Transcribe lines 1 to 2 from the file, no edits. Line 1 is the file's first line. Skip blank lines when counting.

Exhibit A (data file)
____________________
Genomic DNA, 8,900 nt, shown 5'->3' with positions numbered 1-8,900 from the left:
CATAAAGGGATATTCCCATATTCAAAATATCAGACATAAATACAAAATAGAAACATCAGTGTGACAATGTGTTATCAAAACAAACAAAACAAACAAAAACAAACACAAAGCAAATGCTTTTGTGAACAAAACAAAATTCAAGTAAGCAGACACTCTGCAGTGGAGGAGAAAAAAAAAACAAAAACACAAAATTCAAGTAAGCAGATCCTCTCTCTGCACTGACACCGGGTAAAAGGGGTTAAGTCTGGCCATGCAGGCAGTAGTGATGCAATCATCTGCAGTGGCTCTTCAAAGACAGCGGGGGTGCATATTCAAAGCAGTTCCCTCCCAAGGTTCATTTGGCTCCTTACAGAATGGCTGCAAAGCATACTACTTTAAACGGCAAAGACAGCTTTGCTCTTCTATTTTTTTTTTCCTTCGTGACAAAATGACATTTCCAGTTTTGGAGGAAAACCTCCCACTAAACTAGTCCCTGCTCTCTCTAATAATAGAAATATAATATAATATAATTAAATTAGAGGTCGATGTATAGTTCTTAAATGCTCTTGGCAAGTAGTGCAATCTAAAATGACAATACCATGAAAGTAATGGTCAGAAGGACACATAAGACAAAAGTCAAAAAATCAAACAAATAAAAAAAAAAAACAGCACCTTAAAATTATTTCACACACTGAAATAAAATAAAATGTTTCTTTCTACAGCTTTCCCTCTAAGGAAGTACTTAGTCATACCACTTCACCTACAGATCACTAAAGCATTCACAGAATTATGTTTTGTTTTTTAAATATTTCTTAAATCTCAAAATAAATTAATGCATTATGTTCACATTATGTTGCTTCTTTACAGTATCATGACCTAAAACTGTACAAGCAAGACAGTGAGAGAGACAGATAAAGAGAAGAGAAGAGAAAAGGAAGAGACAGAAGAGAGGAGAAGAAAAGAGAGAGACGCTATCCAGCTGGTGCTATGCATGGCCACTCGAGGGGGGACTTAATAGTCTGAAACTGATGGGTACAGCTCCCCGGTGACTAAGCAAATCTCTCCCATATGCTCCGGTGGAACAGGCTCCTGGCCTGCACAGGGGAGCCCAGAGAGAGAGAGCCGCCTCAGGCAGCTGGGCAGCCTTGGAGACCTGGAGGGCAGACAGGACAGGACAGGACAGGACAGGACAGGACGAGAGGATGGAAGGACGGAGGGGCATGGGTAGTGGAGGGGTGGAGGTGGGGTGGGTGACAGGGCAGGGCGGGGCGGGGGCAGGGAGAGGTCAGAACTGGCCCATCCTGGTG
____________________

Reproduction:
Genomic DNA, 8,900 nt, shown 5'->3' with positions numbered 1-8,900 from the left:
CATAAAGGGATATTCCCATATTCAAAATATCAGACATAAATACAAAATAGAAACATCAGTGTGACAATGTGTTATCAAAACAAACAAAACAAACAAAAACAAACACAAAGCAAATGCTTTTGTGAACAAAACAAAATTCAAGTAAGCAGACACTCTGCAGTGGAGGAGAAAAAAAAAACAAAAACACAAAATTCAAGTAAGCAGATCCTCTCTCTGCACTGACACCGGGTAAAAGGGGTTAAGTCTGGCCATGCAGGCAGTAGTGATGCAATCATCTGCAGTGGCTCTTCAAAGACAGCGGGGGTGCATATTCAAAGCAGTTCCCTCCCAAGGTTCATTTGGCTCCTTACAGAATGGCTGCAAAGCATACTACTTTAAACGGCAAAGACAGCTTTGCTCTTCTATTTTTTTTTTCCTTCGTGACAAAATGACATTTCCAGTTTTGGAGGAAAACCTCCCACTAAACTAGTCCCTGCTCTCTCTAATAATAGAAATATAATATAATATAATTAAATTAGAGGTCGATGTATAGTTCTTAAATGCTCTTGGCAAGTAGTGCAATCTAAAATGACAATACCATGAAAGTAATGGTCAGAAGGACACATAAGACAAAAGTCAAAAAATCAAACAAATAAAAAAAAAAAACAGCACCTTAAAATTATTTCACACACTGAAATAAAATAAAATGTTTCTTTCTACAGCTTTCCCTCTAAGGAAGTACTTAGTCATACCACTTCACCTACAGATCACTAAAGCATTCACAGAATTATGTTTTGTTTTTTAAATATTTCTTAAATCTCAAAATAAATTAATGCATTATGTTCACATTATGTTGCTTCTTTACAGTATCATGACCTAAAACTGTACAAGCAAGACAGTGAGAGAGACAGATAAAGAGAAGAGAAGAGAAAAGGAAGAGACAGAAGAGAGGAGAAGAAAAGAGAGAGACGCTATCCAGCTGGTGCTATGCATGGCCACTCGAGGGGGGACTTAATAGTCTGAAACTGATGGGTACAGCTCCCCGGTGACTAAGCAAATCTCTCCCATATGCTCCGGTGGAACAGGCTCCTGGCCTGCACAGGGGAGCCCAGAGAGAGAGAGCCGCCTCAGGCAGCTGGGCAGCCTTGGAGACCTGGAGGGCAGACAGGACAGGACAGGACAGGACAGGACAGGACGAGAGGATGGAAGGACGGAGGGGCATGGGTAGTGGAGGGGTGGAGGTGGGGTGGGTGACAGGGCAGGGCGGGGCGGGGGCAGGGAGAGGTCAGAACTGGCCCATCCTGGTG